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Thanks...the heads are the original 2 bbl.heads and were rebuilt prior to the use of unleaded gas. So for now I will have to stick with them.( only 10k after the rebuild as I stated earlier) But I will eventually get some machine work done on them. Im looking for some "instant gratification" so I'm going to put the fresh gasketed 800cfm back on and see how it runs with no vacuum leaks. I've also been worried by some folks saying that Pontiacs tend to leak oil at the rear main seal area after they've been sitting for a period of time. I guess we'll see the outcome after the start-up. It just may be that I'll be ripping into this mill more than I want too but that's life.


So, all in all, I'm thanking you Frosty and others for taking the time to follow up on my questions here....I will return

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The stock Pontiac rope seal breaks down somewhat when it sits for long periods of time without running. It can be annoying drips under the car to a major leak. There is a new aftermarket seal - BOP's Viton rear mail seal that is suppose to not leak. So evaluate what is going on with your engine before you determine you have to replace the rear main.



If you do tear into the rear main, also inspect the front main timing chain over while you are at it. Mine was leaking. They don't always, but check it while you are doing.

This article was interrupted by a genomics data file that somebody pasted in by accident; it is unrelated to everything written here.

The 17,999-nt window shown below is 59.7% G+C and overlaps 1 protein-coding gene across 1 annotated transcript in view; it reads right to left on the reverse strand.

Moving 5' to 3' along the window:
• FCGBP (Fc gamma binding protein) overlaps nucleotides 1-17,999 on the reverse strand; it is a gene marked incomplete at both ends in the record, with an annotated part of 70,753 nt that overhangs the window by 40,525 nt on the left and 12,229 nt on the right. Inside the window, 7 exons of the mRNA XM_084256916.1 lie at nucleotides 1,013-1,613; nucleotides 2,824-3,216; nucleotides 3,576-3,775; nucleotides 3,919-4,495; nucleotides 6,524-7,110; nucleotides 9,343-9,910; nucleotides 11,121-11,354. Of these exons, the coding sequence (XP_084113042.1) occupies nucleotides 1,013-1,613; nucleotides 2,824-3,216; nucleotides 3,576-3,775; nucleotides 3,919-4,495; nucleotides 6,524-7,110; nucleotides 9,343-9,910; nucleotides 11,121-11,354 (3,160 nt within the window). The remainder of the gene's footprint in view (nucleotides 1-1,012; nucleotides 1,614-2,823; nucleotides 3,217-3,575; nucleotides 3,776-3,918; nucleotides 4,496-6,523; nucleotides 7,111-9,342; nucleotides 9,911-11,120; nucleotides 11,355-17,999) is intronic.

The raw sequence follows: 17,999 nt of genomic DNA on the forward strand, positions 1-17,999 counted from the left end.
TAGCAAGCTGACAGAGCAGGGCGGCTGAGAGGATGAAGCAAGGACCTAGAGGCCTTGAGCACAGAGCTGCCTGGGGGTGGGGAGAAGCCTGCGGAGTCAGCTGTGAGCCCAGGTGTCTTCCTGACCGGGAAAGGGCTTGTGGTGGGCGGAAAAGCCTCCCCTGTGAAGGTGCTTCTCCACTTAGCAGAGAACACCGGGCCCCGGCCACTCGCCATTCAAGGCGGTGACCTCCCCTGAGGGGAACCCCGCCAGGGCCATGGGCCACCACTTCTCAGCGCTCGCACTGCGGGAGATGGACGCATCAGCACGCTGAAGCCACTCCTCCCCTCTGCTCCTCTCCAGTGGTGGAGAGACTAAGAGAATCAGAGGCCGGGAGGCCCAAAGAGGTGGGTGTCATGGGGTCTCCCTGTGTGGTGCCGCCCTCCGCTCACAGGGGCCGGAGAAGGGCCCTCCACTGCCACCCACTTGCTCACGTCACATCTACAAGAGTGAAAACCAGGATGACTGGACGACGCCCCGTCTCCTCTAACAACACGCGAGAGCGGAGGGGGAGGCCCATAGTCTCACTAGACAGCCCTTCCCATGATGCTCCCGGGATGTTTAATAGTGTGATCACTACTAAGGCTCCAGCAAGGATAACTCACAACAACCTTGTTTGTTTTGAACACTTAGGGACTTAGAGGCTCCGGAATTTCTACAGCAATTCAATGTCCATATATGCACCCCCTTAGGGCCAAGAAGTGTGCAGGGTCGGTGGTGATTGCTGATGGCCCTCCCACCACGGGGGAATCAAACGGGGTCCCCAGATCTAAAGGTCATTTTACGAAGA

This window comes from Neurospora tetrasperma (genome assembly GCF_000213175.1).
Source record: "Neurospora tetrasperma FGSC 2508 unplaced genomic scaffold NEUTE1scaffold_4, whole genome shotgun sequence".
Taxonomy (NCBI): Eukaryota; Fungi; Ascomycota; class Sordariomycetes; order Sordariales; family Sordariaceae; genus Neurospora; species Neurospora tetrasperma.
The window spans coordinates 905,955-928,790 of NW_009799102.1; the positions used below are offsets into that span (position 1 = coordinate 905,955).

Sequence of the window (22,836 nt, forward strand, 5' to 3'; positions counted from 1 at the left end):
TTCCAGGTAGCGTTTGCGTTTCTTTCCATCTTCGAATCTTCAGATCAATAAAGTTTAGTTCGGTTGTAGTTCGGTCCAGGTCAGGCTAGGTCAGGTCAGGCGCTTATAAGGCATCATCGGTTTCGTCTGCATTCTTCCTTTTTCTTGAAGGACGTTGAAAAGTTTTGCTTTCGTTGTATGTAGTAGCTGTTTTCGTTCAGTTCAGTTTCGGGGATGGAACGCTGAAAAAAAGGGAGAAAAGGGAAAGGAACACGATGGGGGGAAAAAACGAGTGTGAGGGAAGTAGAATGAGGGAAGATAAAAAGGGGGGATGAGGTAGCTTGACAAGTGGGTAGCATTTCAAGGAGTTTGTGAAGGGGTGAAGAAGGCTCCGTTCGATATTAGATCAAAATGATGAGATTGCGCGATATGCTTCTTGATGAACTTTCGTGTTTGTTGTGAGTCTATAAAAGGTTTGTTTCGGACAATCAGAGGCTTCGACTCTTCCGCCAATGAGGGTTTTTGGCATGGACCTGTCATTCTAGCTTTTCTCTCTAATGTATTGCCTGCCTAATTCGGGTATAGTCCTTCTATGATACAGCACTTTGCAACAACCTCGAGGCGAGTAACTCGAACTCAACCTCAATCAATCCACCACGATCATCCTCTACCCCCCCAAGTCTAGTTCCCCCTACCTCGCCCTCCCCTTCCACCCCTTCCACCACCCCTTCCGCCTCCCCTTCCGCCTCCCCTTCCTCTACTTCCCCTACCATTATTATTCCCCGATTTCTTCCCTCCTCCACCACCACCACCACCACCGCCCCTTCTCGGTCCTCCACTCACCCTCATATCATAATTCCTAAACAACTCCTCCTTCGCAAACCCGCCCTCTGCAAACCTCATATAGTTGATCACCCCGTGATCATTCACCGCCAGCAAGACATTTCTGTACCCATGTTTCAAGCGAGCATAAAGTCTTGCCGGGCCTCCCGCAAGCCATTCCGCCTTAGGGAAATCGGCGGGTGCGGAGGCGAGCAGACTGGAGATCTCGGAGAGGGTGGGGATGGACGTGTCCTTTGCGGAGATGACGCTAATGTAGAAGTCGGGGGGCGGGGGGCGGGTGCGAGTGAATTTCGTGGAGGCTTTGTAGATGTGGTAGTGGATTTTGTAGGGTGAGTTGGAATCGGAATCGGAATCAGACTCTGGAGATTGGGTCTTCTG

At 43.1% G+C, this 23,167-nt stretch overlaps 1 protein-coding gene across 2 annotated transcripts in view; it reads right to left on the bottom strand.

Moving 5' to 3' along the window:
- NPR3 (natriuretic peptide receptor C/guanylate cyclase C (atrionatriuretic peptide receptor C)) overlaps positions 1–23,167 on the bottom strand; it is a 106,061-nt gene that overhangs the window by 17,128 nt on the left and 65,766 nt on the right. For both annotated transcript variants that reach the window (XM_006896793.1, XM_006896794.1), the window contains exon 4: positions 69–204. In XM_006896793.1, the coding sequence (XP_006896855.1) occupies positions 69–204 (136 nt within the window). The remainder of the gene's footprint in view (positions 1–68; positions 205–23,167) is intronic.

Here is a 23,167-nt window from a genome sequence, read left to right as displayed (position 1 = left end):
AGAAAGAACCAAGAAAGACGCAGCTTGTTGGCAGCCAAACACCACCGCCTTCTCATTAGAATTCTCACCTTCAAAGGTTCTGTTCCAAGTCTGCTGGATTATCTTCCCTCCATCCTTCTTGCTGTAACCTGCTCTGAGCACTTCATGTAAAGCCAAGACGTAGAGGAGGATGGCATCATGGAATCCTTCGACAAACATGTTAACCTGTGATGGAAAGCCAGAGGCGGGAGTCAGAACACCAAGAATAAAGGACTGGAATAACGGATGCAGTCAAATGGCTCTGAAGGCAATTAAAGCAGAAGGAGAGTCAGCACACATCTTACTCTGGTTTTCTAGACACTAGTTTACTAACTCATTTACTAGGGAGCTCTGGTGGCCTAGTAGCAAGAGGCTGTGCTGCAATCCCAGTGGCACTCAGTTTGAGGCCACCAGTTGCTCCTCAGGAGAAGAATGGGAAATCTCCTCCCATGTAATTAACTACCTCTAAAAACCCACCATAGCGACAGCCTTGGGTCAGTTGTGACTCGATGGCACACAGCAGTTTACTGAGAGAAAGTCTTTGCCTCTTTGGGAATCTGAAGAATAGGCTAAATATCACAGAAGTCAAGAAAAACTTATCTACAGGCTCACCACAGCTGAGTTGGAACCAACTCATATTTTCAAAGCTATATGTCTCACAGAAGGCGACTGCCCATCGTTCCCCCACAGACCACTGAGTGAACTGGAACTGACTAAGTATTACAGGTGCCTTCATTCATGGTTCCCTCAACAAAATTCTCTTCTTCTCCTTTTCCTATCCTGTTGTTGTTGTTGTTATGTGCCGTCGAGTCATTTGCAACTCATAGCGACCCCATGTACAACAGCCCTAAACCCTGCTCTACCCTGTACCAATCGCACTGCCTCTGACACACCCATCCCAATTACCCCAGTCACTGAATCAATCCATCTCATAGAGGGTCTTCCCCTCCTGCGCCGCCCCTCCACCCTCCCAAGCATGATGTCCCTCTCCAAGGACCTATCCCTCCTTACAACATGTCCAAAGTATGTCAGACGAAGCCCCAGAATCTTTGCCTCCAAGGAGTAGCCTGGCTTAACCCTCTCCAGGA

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Thanks Frosty, I will look it over(under)...You also mentioned "Also are your springs, lifters, rockers and push rods matched to this cam?"


Can you please explain that as well?


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Often times, camshaft manufacturers will build a cam with a certain valve train geometry in mind. This means their cam shaft design incorporates the specs of their cam along with the characteristics of a specific spring pressure and height of the springs, the length of the push rods, the type of lifters (hydraulic, solid, or roller) and the height/shape/ratio of the rockers (1.5:1, 1.6:1 are typical ratios). So everything is designed to work in concert with each other to delivery the optimal performance for the RPM range it is expected to work in. This is especially important in a hi-performance/race application.



So from companies like Comp Cams, Melling, or Crane, you can buy the entire valve train: cam, lifters, push rods, and springs as a complete kit. It costs more, but you know that all these parts are designed to work together in your engine.



From what you've said, I suspect you are running the stock Pontiac push rods and springs, which is okay, so long as your cam/lifter combination will work or is designed with that in mind (and the springs and push roads are not worn out or bent). Ultradyne has several cam combinations that clearly do work with the stock valve train.



As I often say in this forum to guys, do your homework. If you want to run a certain part or parts, what else does it impact and what else might you need to change to allow it to work optimally? Engine mods are especially touchy subject since something like the cam will dramatically impact how the engine performs.


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Thanks for the advice on that issue...I will have many more questions in the future regarding this project. Still going thru my checklist of preparing engine for initial startup. 30 years of water in the block sure can get rusty! I'm preparing for the big "flush" of the block.


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Glad to help. Be sure to flush the radiator and heater core.